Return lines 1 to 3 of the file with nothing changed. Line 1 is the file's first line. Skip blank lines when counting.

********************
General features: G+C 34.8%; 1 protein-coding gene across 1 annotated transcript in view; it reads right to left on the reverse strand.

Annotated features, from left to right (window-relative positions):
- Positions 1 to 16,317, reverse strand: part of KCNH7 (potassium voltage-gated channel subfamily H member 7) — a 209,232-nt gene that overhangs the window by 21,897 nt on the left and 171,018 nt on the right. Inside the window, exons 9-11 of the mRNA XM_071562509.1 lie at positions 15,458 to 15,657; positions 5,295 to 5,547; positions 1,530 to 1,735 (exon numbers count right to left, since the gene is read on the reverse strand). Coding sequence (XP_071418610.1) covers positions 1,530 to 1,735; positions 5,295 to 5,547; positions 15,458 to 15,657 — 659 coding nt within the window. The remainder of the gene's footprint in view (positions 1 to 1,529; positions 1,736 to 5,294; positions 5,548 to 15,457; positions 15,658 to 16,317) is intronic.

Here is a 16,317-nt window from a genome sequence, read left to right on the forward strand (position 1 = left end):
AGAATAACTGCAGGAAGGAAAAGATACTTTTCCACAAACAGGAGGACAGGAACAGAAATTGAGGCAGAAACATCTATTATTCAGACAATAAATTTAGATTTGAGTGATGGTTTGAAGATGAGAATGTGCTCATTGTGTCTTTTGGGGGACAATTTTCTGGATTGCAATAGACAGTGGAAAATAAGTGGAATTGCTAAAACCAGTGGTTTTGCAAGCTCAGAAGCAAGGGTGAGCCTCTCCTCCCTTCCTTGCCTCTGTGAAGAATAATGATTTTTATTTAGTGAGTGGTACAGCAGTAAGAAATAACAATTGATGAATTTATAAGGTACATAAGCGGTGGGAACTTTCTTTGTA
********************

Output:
General features: G+C 34.8%; 1 protein-coding gene across 1 annotated transcript in view; it reads right to left on the reverse strand.

Annotated features, from left to right (window-relative positions):
- Positions 1 to 16,317, reverse strand: part of KCNH7 (potassium voltage-gated channel subfamily H member 7) — a 209,232-nt gene that overhangs the window by 21,897 nt on the left and 171,018 nt on the right. Inside the window, exons 9-11 of the mRNA XM_071562509.1 lie at positions 15,458 to 15,657; positions 5,295 to 5,547; positions 1,530 to 1,735 (exon numbers count right to left, since the gene is read on the reverse strand). Coding sequence (XP_071418610.1) covers positions 1,530 to 1,735; positions 5,295 to 5,547; positions 15,458 to 15,657 — 659 coding nt within the window. The remainder of the gene's footprint in view (positions 1 to 1,529; positions 1,736 to 5,294; positions 5,548 to 15,457; positions 15,658 to 16,317) is intronic.